When I open up my inbox every morning, I almost always see an email with the title, “I need help paying my bills”.
With the current state of the economy, more and more people are feeling the pinch of increased prices at the grocery and department stores, while their salaries have not changed. Almost everyone has needed financial assistance at some point in their lives, whether it was from parents, a bank, the government or otherwise. If you’ve sent me an email asking for help with bills here are some resources that you should check out.
Tell Your Parents: I Need Help Paying My Bills
No matter how old you are, your parents want the best for you. They don’t want to see you fail. No self-respecting young adult, or old adult, for that matter, wants to crawl back home to mommy and daddy, begging for money. Unfortunately, sometimes it’s just what you have to do. If you have poor credit and can’t get a traditional loan from a bank, or you have maxed out your credit cards and don’t have money for your next meal, your parents will likely help.
You can’t go to this well too often, though. If you’ve already hit mom and dad up for a loan or two and you haven’t paid it back, you might be out of luck. In addition, they might only be able to help you out for a month or two before they’ll expect you to be back on your feet. So, don’t take this time for granted. Find ways to set a budget, make more money, and get back on the plus side of things. Even if your parents can’t help you with your bills, the good news is you probably won’t go hungry. Show up on your parents’ doorstep at meal time and you’ll get invited in for sure.
Get the Government Involved:
If you don’t want to take a handout from your mom, you can always try to get one from the government. There are many programs available to people with low-incomes to help them pay their bills. It really depends on the type of debt you have as to which programs you will qualify for. Here are the kinds of programs available through the government if you need help paying your bills.
Medical bills assistance
- Medicare (for people over the age of 65)
- Prescription drug assistance
- State Children’s Health Insurance Program (CHIP)
Cash assistance for everyday needs
- Temporary Assistance for Needy Families (TANF)
- Social Security Disability Insurance Benefits
- Supplemental Security Income (SSI) (for disabled people over the age of 65)
Utility bills assistance to help with electric and heating costs
- Low Income Home Energy Assistance Program
- Weatherization Program
Public Housing and Rent Assistance
- Section 8 Housing Choice Voucher
- Housing Counseling
- Supplemental Nutrition Assistance Program (SNAP)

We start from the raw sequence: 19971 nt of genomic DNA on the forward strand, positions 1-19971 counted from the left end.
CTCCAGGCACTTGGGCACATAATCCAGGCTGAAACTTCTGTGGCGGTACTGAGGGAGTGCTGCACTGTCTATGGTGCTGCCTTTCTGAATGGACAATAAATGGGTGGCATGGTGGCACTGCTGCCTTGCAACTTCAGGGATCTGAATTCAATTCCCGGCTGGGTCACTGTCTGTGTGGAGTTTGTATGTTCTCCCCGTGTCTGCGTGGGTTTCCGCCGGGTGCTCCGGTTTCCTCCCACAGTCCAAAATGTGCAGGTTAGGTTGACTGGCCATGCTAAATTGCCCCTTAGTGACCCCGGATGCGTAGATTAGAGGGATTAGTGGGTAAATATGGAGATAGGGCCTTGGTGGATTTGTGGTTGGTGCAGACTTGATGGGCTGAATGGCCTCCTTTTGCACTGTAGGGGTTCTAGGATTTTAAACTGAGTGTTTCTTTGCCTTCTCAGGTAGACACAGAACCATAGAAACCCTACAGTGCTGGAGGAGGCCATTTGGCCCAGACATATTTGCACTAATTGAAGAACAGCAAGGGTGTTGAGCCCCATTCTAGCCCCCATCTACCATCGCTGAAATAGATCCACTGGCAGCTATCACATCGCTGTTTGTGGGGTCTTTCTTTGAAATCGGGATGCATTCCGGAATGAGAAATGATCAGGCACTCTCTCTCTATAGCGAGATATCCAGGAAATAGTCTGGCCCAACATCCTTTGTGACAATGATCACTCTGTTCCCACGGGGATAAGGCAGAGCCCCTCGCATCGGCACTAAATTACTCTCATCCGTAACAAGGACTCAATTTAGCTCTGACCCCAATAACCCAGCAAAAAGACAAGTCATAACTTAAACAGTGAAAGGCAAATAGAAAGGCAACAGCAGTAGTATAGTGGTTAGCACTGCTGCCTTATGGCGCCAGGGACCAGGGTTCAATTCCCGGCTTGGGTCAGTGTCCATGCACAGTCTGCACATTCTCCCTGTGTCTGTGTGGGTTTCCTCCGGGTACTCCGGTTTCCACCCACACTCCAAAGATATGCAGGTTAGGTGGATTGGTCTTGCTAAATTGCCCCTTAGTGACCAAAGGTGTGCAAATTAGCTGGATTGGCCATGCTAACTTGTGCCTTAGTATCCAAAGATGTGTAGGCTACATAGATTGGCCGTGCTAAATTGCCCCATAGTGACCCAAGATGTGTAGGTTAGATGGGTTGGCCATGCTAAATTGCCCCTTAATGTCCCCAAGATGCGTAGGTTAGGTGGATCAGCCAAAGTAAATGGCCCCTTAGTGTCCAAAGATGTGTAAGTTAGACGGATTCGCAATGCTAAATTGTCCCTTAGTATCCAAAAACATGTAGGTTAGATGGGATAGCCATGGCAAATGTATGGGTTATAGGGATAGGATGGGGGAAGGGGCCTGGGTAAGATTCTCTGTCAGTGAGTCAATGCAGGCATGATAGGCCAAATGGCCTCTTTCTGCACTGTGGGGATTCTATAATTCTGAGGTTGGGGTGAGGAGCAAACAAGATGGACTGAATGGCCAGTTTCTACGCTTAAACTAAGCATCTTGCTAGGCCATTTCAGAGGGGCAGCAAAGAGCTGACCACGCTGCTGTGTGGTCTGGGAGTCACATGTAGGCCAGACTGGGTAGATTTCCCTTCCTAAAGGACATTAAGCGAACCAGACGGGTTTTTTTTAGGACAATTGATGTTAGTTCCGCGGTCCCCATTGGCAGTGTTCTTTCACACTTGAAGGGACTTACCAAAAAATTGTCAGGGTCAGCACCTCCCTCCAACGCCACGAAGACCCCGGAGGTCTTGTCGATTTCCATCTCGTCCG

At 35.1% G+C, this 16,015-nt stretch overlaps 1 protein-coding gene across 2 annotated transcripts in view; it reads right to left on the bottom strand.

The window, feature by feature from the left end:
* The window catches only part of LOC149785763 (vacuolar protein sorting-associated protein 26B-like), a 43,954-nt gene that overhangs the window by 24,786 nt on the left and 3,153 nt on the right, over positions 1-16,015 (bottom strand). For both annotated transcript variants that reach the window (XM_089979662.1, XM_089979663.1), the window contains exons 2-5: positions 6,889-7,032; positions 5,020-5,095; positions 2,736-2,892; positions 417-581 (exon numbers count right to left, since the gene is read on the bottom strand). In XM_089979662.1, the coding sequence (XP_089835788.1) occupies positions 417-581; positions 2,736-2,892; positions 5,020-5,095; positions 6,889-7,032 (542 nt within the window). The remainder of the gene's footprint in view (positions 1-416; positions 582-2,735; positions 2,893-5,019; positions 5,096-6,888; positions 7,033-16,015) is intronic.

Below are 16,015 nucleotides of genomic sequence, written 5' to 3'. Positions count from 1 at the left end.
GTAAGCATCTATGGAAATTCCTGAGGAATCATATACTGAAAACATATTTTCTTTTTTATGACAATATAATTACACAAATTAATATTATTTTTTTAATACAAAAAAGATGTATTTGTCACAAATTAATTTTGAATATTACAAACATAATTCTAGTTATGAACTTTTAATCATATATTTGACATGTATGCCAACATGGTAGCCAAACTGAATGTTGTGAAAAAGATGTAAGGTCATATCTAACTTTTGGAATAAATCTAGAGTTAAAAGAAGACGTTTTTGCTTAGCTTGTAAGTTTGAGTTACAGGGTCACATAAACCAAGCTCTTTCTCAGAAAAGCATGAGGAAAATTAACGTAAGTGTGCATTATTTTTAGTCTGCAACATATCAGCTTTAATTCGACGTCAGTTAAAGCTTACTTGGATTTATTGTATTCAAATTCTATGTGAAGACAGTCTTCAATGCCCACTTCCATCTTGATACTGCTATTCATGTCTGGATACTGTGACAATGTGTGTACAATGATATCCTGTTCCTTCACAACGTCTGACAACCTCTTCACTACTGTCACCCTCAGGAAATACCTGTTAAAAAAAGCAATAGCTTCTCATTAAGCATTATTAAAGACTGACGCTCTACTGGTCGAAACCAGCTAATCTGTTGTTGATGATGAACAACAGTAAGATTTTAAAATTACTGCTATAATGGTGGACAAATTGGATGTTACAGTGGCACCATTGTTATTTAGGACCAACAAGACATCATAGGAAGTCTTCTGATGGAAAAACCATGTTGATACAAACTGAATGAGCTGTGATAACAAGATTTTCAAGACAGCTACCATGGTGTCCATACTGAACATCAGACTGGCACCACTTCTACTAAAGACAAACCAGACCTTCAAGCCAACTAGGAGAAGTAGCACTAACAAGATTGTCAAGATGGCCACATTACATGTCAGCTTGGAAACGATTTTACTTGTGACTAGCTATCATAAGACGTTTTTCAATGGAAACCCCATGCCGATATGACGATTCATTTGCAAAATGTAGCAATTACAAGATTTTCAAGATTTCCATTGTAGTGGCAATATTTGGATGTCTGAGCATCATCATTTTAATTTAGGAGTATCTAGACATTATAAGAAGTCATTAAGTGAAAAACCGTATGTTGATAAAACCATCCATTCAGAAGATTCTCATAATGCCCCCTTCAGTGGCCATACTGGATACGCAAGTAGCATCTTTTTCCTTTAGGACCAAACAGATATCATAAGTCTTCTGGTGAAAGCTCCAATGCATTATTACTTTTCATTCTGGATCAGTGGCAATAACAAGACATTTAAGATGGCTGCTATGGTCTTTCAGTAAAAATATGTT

- Commodity Supplemental Food Program (for people over the age of 60)
- Emergency Food Assistance Program (TEFAP)
- Women, Infants and Children (WIC)
These are just the federal government assistance programs available to you. There are also state programs that will vary depending on where you live. Again, you will need to apply for any program you are interested in and will be required to provide documentation proving you are eligible to receive benefits. Moms and dads usually don’t require this kind of proof.
Become a Devout Church-Goer:
If you haven’t been to church in a while, you might want to start going this Sunday, if not before. Churches can help people who are truly in need of help paying their bills. You don’t really need to be a member of a church to get their assistance, but it probably isn’t a bad idea. Some churches will require you to submit an application while others will take your word for it and provide you with some form of help. Here are the steps you should take to request financial assistance form a place of worship.
- Contact the church and ask to meet with the minister. Not all churches will offer financial support, but many will so keep trying until you find one that can meet with you soon.
- Show up at your appointment on time. Even ministers don’t like to be kept waiting, especially if they’re being asked to help someone in need.
- Bring a state-issued identification card to the meeting to prove you are who you say you are. Keep in mind that showing a fake ID to a minister is bad karma.
- Answer all the minister’s questions truthfully. It will only harm you if you lie because you think your story isn’t good enough to get help.
- If the church requires you to attend a money-management class to get the assistance, do it. You probably can use the advice.
- If the church asks you to perform some work around the building in exchange for cash, do it. Show that you are willing to provide some value for the money they are giving to you.
Beware of Scams!
Whenever people are down and out, there are other people standing by to take advantage of them. This is true for anyone, but particularly those who are saying, “I need help paying my bills”. The last thing you need is to fork over cash in a misguided attempt to buy a device, ebook or system that someone guarantees will help fix your credit or you get rich overnight. Before you ever give anyone your money, be sure to do your research to ensure you are not getting taken. Most scams are not new, so if anything you read sounds like what someone is promising you, just say no. You definitely don’t need that kind of help.
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